On the Educational Technologies front…

The streets are lined with golden leaves and the air is crisp and clear. It must be November. Hard to believe that we’re well into the middle of term. Quite a few of our Learning Teams and workshop series have started up and I think I’ve visited almost every school site. 

A short synopsis (especially if you’d like to join us or want more information): 

  • Classroom blogs and department blogs – a great way to communicate curricular information and happenings to a community
  • Digital Portfolios with focus on Communicating Student Learning
  • O365 sessions (beginner, OneDrive, Teams basic) continue to see popularity (more sessions coming) 
  • O365 & Makerspace Writing – this Joint Learning Team is in collaboration with Tanis Anderson and started 
  • ADST centers kits making their rounds – they’re out at Douglas Road now and headed to Clinton next. Entry points for all students and staff. 
  • Coding? Tynker (coding lessons launched > if you’re interested, email Amanda Coutts 
  • Coding? Micro:Bits (kits are ready and classroom support is available – email Amanda Coutts 
  • Coding? Minecraft for Education. Joint Learning Team in collaboration with Donna Morgan has started their journey merging Math & Minecraft.
  • All the Right Type Online – this keyboarding program is part of secondary and elementary intermediate program. Email Michelle Mactavish for information on accounts. 
  • Digital Citizenship – ever on the forefront embedded in everything we do. 
  • SETBC Tier 2 Classroom Solutions – at Gilmore focused on strengthening communication and growth mindset
  • Fast ForWord – supporting vulnerable readers. If you wish more information, email Janet.

Coming your way…

  • VR/AR opportunities (email us) 
  • iPads as creation tools – developing critical and creative thinking. 
  • ideas from you are always welcome – let’s chat! 
  • elementary intro training in MyEd reporting (happening now)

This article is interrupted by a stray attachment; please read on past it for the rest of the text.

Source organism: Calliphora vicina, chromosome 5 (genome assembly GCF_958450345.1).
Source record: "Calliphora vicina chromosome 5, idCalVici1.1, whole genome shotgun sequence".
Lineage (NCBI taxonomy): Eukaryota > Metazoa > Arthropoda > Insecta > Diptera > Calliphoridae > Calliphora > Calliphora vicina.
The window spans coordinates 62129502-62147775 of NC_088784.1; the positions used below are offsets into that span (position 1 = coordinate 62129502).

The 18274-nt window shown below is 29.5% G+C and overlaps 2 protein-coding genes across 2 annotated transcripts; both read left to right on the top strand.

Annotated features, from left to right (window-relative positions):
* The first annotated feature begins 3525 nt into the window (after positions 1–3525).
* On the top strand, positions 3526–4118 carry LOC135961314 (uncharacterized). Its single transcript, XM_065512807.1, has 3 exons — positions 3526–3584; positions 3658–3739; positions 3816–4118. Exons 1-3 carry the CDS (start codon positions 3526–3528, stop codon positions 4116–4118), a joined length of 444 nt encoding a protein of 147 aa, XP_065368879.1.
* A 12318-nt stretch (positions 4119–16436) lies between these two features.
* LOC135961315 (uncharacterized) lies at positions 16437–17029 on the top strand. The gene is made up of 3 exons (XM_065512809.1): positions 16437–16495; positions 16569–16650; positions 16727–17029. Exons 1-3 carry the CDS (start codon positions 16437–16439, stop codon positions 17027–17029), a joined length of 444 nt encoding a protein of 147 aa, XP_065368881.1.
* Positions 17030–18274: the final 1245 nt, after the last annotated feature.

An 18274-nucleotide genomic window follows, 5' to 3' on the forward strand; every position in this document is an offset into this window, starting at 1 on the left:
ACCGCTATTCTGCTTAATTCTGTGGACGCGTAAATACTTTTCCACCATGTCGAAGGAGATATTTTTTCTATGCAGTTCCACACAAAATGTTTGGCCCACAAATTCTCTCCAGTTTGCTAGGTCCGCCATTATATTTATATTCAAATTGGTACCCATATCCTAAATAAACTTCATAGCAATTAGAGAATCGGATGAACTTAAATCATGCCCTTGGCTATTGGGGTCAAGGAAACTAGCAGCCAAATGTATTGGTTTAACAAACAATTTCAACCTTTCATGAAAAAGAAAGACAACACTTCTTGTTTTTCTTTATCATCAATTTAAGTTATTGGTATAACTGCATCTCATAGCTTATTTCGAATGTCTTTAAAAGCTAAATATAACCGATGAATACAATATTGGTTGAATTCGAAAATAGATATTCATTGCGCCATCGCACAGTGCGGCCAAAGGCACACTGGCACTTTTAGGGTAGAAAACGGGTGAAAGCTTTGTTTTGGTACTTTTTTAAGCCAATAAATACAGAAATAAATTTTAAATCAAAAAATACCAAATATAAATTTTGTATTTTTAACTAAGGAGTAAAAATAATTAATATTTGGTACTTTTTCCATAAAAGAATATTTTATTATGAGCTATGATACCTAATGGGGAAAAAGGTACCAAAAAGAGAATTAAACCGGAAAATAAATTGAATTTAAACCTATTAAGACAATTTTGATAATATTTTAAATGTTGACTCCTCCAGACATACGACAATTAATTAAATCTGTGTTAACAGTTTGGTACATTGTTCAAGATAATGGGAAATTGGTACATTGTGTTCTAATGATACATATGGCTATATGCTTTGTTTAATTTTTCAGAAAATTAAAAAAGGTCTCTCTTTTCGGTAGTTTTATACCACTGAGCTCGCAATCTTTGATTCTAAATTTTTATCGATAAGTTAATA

Learning Walks

We are fortunate to live in an area that is surrounded with nature right outside our doorstep. The popularity of using “learning walks” add new elements to our day. I can think of the power of this opportunity in every one of the curricular areas.

“What if” we placed devices in the hands of students and asked them to capture images that they felt were significant. Now that takes focused observational skills to weed out the many and only select visuals that are “significant”. What would significant mean? It might mean something quite different to every individual. Imagine the conversation that would open. 

VOICE RECORD PRO (professional grade audio recording app with immediate feedback) allow audio recording of thoughts including the option to embed an image. Save the named clip as an mp4 and it is ready to upload to student blogfolios or websites.  (*Uploading requires wifi.)

Imagine the possibilities of this simple addition of technology in the immediacy. These might include: 

  1. decision making in the present moment 
  2. hone observational skills (slow down to appreciate the details)
  3. include every student in their efforts to communicate their choices of significance (written requirement is removed)
  4. oral language development practice (app provides immediate feedback through a visual needle gauge)
  5. collaborative conversation in partners with assessment feedback
  6. responsibility in care of a device

I was so excited about this idea that I tweeted it out last weekend. 

 

 

 

 

 

We would love to hear your stories of how this might work in your curricular environments. 

Catalyst of Curiosity

Ever wonder how ideas move from a tiny germ to something purposefully actionable? It starts with curiosity, or maybe perhaps a niggle or a conversation walking down a hallway. The trick is to balance what we’ve come to understand through experience and the notion of “what if…”. One needs curiosity to activate our “what if…” For some, this may be uncomfortable as it implies a lack of knowledge. However, I would suggest that this might be a catalyst for exciting new discoveries in learning. And perhaps discoveries about oneself along the way. When faced with a process that involve technology, what if I didn’t start my thinking by saying “I’m not very techie”. When faced with a group of students who haven’t had a lot of practice in self reflection, what if I embraced the opportunity to create small steps and recorded my efforts. When I hear someone doing something extraordinarily different, what if I asked to be invited into a collaborative conversation. And in the midst of the current process of reviewing assessment and reporting practices, perhaps one might also invite curiosity as a step towards openly dabbling in alternatives. The beauty of this process is in reflecting to move forward. Each opportunity can be a catalyst of the next steps. 

Please feel free to email us if you would like some support along the learning.